Hammer’s elaborate production and Terence Fisher’s measured direction give Stranglers a sense of real-world credibility. Merchants in a regional town (not Bombay/Mumbai) complain that their trade caravans are ‘disappearing.’ They air their grievances to the East India Company’s Colonel Henderson (Andrew Cruikshank) through Patel Shari (Marne Maitland), a rich local who ran trade before the British took over. Captain Harry Lewis (Guy Rolfe of Mr. Sardonicus) is keen to track down the killers, and has the necessary knowledge of the local customs. But Henderson instead appoints the son of a friend, Captain Connaught-Smith (Allan Cuthbertson) to the post. The condescending Connaught-Smith ignores Lewis’s advice, and discounts the evidence of mass graves indicating that ‘something’ is systematically wiping out entire caravans. Captain Lewis must investigate on his own, and pushes forward even after the disappearance of his servant Ram Das (Tutte Lemkow). Lewis’s wife is horrified when Ram Das’s severed hand is thrown on her dining room table.
What Lewis only slowly uncovers is a diabolical cult of fanatics that waylays travelers and caravans, murders everyone en masse, and buries all of the evidence. A High Priest (George Pastell) indoctrinates his cultists in the use of the silk garrotte, all the time emphasizing that to kill without drawing blood is to serve the demanding Kali. Cult members that betray their sacred oath suffer horrible mutilations, and are used as practice kills by young initiates. The Thug conspiracy is seemingly everywhere. Not even Captain Lewis suspects that it has infiltrated the ranks of the Company.
Stranglers has strong adventure elements. Lewis goes on a tiger hunt. He carries his pet mongoose on trips, and it saves his life when the High Priest stakes him in the sun before altar of Kali, as a victim for a king cobra. But everything contributes to the depiction of the Thug conspiracy. To keep the cult secret and instill fear in the ranks, terrible punishments are dealt out to rule-breakers. Leaks don’t occur because potential leakers are systematically eliminated. A Thug captured by the Company is so brainwashed into thinking his holy duty is to die, that once on the gallows he joyfully hangs himself, pushing his executioners aside.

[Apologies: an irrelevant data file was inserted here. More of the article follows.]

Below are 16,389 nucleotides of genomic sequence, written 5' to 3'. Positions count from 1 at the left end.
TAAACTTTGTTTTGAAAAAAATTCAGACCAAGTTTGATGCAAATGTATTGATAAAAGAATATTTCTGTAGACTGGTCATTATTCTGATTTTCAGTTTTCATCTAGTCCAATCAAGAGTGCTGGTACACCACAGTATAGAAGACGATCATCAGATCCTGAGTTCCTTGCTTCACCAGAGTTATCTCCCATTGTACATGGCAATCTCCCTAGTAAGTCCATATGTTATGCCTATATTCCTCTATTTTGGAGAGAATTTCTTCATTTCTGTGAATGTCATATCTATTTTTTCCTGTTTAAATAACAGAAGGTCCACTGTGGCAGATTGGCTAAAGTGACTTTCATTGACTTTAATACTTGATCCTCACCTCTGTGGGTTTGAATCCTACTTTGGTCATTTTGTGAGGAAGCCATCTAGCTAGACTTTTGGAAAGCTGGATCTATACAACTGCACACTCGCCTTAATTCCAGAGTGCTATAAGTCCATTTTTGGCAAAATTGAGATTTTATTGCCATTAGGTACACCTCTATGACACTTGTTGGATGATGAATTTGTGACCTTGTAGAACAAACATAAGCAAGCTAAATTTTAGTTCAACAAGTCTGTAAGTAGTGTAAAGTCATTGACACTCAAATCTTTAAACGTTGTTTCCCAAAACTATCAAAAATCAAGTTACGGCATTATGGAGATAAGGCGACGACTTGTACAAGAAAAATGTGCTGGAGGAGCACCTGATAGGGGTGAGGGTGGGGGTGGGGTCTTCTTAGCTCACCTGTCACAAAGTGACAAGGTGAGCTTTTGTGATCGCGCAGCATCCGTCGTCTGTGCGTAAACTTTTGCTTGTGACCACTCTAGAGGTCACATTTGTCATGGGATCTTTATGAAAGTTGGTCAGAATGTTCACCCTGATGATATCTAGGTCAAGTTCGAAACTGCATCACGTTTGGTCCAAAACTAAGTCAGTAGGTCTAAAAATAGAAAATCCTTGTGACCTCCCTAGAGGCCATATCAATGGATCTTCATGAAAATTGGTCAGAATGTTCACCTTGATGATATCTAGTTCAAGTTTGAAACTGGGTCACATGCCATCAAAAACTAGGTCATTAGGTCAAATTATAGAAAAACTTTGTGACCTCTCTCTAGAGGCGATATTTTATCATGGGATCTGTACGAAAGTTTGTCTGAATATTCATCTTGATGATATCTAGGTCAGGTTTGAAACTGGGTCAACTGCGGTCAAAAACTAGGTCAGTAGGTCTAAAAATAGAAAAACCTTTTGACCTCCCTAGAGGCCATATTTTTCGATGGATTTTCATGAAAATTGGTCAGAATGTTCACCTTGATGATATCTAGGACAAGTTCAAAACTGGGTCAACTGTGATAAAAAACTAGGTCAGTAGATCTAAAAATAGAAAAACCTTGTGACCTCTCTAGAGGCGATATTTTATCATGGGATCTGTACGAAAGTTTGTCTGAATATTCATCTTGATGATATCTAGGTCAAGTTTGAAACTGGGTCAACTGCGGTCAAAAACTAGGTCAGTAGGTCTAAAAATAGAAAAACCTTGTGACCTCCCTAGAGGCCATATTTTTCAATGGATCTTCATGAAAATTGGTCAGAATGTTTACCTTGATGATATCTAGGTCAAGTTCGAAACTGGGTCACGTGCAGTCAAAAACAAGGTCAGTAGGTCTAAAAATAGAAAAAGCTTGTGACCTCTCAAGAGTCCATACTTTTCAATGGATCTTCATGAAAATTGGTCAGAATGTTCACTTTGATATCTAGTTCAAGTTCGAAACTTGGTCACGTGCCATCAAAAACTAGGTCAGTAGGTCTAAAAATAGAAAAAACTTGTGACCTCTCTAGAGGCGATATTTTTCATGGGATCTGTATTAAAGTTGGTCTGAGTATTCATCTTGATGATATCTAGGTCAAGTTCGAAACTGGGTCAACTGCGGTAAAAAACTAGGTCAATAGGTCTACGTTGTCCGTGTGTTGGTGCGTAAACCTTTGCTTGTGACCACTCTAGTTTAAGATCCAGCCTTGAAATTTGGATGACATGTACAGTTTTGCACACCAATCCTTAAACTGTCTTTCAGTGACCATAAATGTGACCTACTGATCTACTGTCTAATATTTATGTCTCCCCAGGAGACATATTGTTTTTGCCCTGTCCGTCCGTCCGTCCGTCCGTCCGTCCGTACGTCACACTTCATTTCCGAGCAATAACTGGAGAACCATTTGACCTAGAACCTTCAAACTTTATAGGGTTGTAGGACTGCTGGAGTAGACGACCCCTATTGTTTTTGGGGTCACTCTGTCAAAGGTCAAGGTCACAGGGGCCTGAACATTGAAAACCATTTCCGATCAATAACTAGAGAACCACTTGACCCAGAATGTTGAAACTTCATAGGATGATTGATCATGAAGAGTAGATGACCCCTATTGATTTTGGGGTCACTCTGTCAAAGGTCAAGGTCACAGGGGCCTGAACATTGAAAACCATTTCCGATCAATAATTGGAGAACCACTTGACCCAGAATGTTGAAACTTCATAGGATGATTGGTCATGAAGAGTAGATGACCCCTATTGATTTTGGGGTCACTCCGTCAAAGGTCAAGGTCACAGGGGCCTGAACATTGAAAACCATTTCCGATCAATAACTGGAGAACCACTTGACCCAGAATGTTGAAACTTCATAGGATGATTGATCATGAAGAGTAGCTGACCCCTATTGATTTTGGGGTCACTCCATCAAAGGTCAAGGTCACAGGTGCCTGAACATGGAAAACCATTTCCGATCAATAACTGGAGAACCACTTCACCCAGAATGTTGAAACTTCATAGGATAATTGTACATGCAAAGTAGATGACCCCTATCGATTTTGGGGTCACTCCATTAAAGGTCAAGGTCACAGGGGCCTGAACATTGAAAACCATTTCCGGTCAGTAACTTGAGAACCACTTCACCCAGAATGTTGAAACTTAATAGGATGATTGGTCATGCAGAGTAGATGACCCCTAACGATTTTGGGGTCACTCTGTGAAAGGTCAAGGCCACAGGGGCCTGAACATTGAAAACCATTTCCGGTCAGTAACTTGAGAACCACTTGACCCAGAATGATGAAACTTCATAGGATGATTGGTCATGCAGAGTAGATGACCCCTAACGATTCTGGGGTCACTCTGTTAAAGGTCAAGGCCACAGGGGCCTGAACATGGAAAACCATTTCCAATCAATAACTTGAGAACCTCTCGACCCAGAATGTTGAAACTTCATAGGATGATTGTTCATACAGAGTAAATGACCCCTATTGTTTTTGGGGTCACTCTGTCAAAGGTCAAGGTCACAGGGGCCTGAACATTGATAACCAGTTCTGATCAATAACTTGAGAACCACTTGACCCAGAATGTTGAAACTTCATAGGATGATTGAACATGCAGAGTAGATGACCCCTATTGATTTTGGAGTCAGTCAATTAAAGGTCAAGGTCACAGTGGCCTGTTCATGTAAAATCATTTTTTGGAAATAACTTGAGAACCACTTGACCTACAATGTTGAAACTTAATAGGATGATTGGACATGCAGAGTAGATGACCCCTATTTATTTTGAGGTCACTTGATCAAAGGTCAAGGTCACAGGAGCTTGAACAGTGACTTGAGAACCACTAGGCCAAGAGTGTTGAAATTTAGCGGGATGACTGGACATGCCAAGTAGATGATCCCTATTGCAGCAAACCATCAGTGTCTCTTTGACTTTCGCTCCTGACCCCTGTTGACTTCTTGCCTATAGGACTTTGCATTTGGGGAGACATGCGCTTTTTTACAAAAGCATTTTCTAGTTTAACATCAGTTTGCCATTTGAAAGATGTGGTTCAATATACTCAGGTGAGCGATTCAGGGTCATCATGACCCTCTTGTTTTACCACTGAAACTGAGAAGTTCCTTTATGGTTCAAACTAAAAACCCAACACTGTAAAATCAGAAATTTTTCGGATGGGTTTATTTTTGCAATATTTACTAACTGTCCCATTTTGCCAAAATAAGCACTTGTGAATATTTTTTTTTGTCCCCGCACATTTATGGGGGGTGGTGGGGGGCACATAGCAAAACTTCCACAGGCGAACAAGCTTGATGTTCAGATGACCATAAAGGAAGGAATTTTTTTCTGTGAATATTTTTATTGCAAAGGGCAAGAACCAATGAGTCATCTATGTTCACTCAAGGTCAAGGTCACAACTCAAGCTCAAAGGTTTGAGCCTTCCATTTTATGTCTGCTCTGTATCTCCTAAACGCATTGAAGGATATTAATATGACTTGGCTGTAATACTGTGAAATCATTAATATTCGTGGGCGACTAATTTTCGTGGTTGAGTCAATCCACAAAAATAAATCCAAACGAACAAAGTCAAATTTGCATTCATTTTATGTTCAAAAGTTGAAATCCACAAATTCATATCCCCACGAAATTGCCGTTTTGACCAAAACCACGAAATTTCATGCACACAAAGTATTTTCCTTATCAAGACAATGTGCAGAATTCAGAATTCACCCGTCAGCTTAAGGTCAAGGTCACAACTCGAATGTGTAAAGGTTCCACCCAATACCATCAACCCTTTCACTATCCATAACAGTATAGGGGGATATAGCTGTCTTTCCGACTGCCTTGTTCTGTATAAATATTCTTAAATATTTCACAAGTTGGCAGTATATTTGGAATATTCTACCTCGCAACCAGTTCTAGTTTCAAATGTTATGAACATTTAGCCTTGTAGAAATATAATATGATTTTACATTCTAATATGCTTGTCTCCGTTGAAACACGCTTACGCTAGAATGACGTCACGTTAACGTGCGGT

The film is an unbroken series of shocking highlights. The story’s only weakness is at the end, when it suddenly abandons an almost perfect progression of scenes to wrap things up with an unconvincing action scene, after which the main villain inexplicably reveals his perfidy to all.
The morbid action highlight puts the audience in the bizarre position of partly siding with a band of mass murderers. After ignoring Lewis’s advice and entreaties, Captain Connaught-Smith personally leads a giant caravan. He finds himself in a genuinely horrifying situation — surrounded by a sea of death and the inescapable truth that he’s been wrong all along. Nobody merits such an awful fate, but we can’t help but think that Connaught-Smith is getting exactly what he deserves.
The Stranglers of Bombay shows shocking things that simply weren’t directly depicted in earlier movies about fanatic Indian cults, like the classic escapist adventure Gunga Din. Flesh is cut and arms are branded with hot irons, in big close-up. We see pathetic prisoners with their limbs hacked off and their eyes put out. Dialogue informs us that their tongues are removed as well — we don’t see this, but Hammer portrayed the same mutilation in its Technicolor The Mummy. The sadistic element is emphasized at all times.
Was Stranglers the title that brought the wrath of conservative critics and the censors down on Hammer Films? The movie wasn’t even rated ‘X,’ probably for three reasons: it was an historical thriller, not a ‘degenerate’ horror movie; its scenes of blood and mutilation are in B&W, not color; and, the mutilated victims on camera are almost all non- Anglos. That last reason speaks to the core of racism: doing terrible things to Indians is less offensive than doing the same things to Anglos.
The cultists are an unforgettable gallery of fiends, too individualized to simply be racial bogeymen. Hammer’s all-purpose ‘horror-wog’ George Pastell (From Russia with Love) nails his role as the dynamic high priest, carrying almost the entire burden of making the Kali cult into a viable conspiracy. His lesson to the initiates on how to beg and grovel to deceive can be taken as what non-Anglo subjects must do to survive in a colonial state. The Priest’s assistant Bundar (Roger Delgado) helps enforce the horrible punishments. Paul Stassino (Thunderball) is a devious undercover policeman on Colonel Henderson’s own staff.